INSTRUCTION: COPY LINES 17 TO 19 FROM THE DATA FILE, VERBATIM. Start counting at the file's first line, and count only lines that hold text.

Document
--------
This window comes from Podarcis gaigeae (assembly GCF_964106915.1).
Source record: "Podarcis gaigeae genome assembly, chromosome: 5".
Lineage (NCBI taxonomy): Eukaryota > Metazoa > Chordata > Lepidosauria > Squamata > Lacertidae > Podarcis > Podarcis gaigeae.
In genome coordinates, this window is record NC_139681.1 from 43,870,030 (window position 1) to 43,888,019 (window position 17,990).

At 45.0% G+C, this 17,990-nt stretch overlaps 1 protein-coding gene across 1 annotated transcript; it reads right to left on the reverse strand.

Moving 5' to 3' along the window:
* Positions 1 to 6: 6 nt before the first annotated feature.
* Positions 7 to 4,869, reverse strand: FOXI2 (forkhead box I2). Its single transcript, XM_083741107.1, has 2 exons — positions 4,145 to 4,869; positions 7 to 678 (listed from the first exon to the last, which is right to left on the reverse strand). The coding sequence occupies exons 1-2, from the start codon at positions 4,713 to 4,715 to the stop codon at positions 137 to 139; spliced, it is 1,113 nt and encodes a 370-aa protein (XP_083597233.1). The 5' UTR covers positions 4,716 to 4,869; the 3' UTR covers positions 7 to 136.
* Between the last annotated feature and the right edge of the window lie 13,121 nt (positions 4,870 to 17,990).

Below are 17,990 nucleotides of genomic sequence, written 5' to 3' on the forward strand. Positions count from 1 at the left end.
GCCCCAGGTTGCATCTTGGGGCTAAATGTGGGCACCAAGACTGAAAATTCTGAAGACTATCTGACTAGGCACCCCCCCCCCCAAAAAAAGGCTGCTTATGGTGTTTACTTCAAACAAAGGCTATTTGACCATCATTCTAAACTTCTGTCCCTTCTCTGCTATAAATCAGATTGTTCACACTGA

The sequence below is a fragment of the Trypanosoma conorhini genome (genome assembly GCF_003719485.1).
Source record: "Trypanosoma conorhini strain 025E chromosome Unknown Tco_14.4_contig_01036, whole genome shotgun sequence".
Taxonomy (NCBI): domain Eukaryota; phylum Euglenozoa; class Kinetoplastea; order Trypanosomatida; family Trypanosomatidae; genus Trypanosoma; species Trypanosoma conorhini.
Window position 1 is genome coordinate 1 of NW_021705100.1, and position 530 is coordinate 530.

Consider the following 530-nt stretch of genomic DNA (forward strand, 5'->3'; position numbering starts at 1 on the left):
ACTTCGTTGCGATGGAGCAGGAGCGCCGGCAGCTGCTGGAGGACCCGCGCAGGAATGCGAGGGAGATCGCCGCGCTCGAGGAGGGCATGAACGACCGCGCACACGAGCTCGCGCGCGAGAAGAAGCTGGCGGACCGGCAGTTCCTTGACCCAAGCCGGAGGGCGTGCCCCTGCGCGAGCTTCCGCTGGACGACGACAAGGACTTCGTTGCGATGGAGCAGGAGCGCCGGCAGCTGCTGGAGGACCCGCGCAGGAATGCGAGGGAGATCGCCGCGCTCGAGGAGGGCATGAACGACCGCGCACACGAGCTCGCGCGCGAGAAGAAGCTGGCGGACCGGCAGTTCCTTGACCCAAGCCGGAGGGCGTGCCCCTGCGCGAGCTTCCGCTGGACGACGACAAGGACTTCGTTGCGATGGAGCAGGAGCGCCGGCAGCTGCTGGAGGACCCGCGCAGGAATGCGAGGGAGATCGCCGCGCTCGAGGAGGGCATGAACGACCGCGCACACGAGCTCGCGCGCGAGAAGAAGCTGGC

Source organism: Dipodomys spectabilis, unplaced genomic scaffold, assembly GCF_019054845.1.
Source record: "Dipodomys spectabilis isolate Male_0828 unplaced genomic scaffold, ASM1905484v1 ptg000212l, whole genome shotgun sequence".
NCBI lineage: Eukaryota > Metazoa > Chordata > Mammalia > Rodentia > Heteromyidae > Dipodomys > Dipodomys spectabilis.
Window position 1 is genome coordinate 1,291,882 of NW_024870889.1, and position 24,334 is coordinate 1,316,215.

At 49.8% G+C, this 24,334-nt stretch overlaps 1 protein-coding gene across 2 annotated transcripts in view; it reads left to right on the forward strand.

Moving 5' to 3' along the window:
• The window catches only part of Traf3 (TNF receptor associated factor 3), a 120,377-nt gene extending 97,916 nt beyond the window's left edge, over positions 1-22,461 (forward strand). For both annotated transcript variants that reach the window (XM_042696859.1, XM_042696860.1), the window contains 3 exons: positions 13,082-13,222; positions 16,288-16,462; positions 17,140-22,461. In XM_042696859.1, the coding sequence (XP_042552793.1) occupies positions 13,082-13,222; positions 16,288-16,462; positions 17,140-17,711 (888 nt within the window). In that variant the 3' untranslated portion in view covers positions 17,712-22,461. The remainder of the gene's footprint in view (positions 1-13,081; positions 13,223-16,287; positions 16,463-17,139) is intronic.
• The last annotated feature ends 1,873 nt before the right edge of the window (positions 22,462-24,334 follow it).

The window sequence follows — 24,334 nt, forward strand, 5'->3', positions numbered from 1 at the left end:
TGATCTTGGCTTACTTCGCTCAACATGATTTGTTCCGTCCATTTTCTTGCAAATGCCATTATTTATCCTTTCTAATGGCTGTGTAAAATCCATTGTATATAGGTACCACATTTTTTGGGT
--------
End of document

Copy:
ACTTCGTTGCGATGGAGCAGGAGCGCCGGCAGCTGCTGGAGGACCCGCGCAGGAATGCGAGGGAGATCGCCGCGCTCGAGGAGGGCATGAACGACCGCGCACACGAGCTCGCGCGCGAGAAGAAGCTGGCGGACCGGCAGTTCCTTGACCCAAGCCGGAGGGCGTGCCCCTGCGCGAGCTTCCGCTGGACGACGACAAGGACTTCGTTGCGATGGAGCAGGAGCGCCGGCAGCTGCTGGAGGACCCGCGCAGGAATGCGAGGGAGATCGCCGCGCTCGAGGAGGGCATGAACGACCGCGCACACGAGCTCGCGCGCGAGAAGAAGCTGGCGGACCGGCAGTTCCTTGACCCAAGCCGGAGGGCGTGCCCCTGCGCGAGCTTCCGCTGGACGACGACAAGGACTTCGTTGCGATGGAGCAGGAGCGCCGGCAGCTGCTGGAGGACCCGCGCAGGAATGCGAGGGAGATCGCCGCGCTCGAGGAGGGCATGAACGACCGCGCACACGAGCTCGCGCGCGAGAAGAAGCTGGC

Source organism: Dipodomys spectabilis, unplaced genomic scaffold, assembly GCF_019054845.1.
Source record: "Dipodomys spectabilis isolate Male_0828 unplaced genomic scaffold, ASM1905484v1 ptg000212l, whole genome shotgun sequence".